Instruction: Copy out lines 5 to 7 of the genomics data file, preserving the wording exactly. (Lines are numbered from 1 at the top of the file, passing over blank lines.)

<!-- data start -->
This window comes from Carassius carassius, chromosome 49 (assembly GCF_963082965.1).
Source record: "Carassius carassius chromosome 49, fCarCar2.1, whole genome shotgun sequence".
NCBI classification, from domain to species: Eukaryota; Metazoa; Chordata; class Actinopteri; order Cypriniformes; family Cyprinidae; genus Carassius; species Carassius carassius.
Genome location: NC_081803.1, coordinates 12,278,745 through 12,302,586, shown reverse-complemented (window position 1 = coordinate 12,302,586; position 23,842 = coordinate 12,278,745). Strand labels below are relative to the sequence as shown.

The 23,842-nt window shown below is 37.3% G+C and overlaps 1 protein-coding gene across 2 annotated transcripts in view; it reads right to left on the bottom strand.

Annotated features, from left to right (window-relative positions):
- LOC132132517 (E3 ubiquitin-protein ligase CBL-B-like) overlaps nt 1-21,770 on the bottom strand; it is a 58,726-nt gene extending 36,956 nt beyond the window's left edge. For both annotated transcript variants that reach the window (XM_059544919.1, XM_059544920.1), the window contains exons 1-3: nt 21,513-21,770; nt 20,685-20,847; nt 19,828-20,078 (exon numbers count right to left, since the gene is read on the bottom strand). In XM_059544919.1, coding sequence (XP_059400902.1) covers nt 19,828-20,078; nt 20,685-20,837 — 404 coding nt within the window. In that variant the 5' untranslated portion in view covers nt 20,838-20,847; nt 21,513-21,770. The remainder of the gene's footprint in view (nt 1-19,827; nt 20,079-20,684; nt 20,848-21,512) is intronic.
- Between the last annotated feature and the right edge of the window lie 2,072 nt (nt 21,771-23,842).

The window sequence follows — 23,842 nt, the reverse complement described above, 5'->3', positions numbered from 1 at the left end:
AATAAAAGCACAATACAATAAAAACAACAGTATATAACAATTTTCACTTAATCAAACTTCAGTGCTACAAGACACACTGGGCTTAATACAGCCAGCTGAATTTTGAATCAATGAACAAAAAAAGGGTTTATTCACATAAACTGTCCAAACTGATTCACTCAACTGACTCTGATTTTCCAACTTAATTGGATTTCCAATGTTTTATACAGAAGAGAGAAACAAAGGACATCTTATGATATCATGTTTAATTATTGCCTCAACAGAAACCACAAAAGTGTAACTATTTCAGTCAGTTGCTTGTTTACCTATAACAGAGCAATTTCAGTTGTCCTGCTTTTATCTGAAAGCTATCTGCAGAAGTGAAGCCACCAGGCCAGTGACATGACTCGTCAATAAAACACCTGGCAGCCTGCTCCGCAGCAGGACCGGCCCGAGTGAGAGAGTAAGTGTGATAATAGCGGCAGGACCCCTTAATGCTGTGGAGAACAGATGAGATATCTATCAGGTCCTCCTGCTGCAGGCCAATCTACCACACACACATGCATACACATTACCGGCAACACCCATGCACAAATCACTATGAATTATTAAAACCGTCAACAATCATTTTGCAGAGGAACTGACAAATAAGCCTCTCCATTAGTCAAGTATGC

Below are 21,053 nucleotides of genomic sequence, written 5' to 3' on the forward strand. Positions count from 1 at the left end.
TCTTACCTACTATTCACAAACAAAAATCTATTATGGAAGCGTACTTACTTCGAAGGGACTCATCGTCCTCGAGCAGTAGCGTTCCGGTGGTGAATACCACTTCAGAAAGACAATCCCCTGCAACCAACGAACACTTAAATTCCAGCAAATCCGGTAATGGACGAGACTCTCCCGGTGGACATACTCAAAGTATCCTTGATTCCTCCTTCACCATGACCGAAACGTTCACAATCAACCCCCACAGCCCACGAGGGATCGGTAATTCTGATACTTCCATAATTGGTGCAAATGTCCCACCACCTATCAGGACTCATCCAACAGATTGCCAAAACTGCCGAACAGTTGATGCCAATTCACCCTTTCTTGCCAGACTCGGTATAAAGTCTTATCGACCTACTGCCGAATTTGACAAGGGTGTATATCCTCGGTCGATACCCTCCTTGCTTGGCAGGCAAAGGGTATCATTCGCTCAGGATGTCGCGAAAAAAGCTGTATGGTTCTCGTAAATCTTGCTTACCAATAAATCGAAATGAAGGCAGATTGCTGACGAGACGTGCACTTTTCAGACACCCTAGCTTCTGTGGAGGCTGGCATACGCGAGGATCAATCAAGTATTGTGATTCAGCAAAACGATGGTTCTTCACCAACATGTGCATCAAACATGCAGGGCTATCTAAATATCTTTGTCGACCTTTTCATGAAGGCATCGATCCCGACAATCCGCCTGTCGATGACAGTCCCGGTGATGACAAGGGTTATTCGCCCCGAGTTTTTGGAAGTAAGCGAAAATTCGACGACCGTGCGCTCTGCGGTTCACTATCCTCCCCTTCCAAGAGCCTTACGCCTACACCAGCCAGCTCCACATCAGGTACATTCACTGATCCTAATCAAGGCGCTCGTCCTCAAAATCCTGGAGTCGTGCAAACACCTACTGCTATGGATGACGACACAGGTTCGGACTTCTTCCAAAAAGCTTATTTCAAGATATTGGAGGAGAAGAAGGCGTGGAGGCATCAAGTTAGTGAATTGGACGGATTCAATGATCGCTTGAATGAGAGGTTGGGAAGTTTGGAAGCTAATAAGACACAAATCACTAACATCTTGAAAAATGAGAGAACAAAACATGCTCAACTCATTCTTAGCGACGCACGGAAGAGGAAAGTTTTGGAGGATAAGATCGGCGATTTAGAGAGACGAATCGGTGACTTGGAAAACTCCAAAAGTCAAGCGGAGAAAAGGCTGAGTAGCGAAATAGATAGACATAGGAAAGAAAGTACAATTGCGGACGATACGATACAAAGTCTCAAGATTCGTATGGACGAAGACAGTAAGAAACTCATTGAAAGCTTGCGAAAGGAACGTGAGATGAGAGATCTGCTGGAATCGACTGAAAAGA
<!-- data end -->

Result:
The 23,842-nt window shown below is 37.3% G+C and overlaps 1 protein-coding gene across 2 annotated transcripts in view; it reads right to left on the bottom strand.

Annotated features, from left to right (window-relative positions):
- LOC132132517 (E3 ubiquitin-protein ligase CBL-B-like) overlaps nt 1-21,770 on the bottom strand; it is a 58,726-nt gene extending 36,956 nt beyond the window's left edge. For both annotated transcript variants that reach the window (XM_059544919.1, XM_059544920.1), the window contains exons 1-3: nt 21,513-21,770; nt 20,685-20,847; nt 19,828-20,078 (exon numbers count right to left, since the gene is read on the bottom strand). In XM_059544919.1, coding sequence (XP_059400902.1) covers nt 19,828-20,078; nt 20,685-20,837 — 404 coding nt within the window. In that variant the 5' untranslated portion in view covers nt 20,838-20,847; nt 21,513-21,770. The remainder of the gene's footprint in view (nt 1-19,827; nt 20,079-20,684; nt 20,848-21,512) is intronic.